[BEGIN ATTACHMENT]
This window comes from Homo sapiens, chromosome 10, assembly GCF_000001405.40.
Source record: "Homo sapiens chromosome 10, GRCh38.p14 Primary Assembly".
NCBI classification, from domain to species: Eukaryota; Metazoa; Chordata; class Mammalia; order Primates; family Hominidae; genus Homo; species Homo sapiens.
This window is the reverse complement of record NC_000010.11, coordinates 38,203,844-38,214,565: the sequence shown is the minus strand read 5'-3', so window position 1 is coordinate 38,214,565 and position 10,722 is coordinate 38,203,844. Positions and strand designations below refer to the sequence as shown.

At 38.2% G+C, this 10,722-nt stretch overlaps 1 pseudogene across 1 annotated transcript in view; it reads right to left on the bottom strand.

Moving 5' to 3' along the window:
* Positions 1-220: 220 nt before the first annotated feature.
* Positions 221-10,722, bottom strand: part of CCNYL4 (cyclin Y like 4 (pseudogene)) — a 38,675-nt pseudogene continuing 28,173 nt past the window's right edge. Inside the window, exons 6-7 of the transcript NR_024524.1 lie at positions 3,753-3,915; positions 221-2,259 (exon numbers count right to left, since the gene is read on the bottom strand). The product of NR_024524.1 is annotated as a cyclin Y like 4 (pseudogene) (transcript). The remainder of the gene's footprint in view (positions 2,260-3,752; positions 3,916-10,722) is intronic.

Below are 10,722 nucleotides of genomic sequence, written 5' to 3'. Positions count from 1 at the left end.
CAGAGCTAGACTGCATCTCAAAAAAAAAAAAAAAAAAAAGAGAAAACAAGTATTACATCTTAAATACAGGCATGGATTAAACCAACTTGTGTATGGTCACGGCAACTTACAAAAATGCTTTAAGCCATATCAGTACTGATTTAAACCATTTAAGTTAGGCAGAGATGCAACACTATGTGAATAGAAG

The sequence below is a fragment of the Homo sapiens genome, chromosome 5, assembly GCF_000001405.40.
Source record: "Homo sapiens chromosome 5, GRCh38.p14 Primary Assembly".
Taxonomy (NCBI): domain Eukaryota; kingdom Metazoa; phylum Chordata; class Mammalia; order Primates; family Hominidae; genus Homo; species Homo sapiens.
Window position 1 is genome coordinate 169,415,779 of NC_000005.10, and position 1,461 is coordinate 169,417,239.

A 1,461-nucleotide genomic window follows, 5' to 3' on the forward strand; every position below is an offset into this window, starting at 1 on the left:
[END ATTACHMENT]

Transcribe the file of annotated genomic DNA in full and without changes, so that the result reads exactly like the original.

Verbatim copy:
This window comes from Homo sapiens, chromosome 10, assembly GCF_000001405.40.
Source record: "Homo sapiens chromosome 10, GRCh38.p14 Primary Assembly".
NCBI classification, from domain to species: Eukaryota; Metazoa; Chordata; class Mammalia; order Primates; family Hominidae; genus Homo; species Homo sapiens.
This window is the reverse complement of record NC_000010.11, coordinates 38,203,844-38,214,565: the sequence shown is the minus strand read 5'-3', so window position 1 is coordinate 38,214,565 and position 10,722 is coordinate 38,203,844. Positions and strand designations below refer to the sequence as shown.

At 38.2% G+C, this 10,722-nt stretch overlaps 1 pseudogene across 1 annotated transcript in view; it reads right to left on the bottom strand.

Moving 5' to 3' along the window:
* Positions 1-220: 220 nt before the first annotated feature.
* Positions 221-10,722, bottom strand: part of CCNYL4 (cyclin Y like 4 (pseudogene)) — a 38,675-nt pseudogene continuing 28,173 nt past the window's right edge. Inside the window, exons 6-7 of the transcript NR_024524.1 lie at positions 3,753-3,915; positions 221-2,259 (exon numbers count right to left, since the gene is read on the bottom strand). The product of NR_024524.1 is annotated as a cyclin Y like 4 (pseudogene) (transcript). The remainder of the gene's footprint in view (positions 2,260-3,752; positions 3,916-10,722) is intronic.

Below are 10,722 nucleotides of genomic sequence, written 5' to 3'. Positions count from 1 at the left end.
CAGAGCTAGACTGCATCTCAAAAAAAAAAAAAAAAAAAAGAGAAAACAAGTATTACATCTTAAATACAGGCATGGATTAAACCAACTTGTGTATGGTCACGGCAACTTACAAAAATGCTTTAAGCCATATCAGTACTGATTTAAACCATTTAAGTTAGGCAGAGATGCAACACTATGTGAATAGAAG

The sequence below is a fragment of the Homo sapiens genome, chromosome 5, assembly GCF_000001405.40.
Source record: "Homo sapiens chromosome 5, GRCh38.p14 Primary Assembly".
Taxonomy (NCBI): domain Eukaryota; kingdom Metazoa; phylum Chordata; class Mammalia; order Primates; family Hominidae; genus Homo; species Homo sapiens.
Window position 1 is genome coordinate 169,415,779 of NC_000005.10, and position 1,461 is coordinate 169,417,239.

A 1,461-nucleotide genomic window follows, 5' to 3' on the forward strand; every position below is an offset into this window, starting at 1 on the left: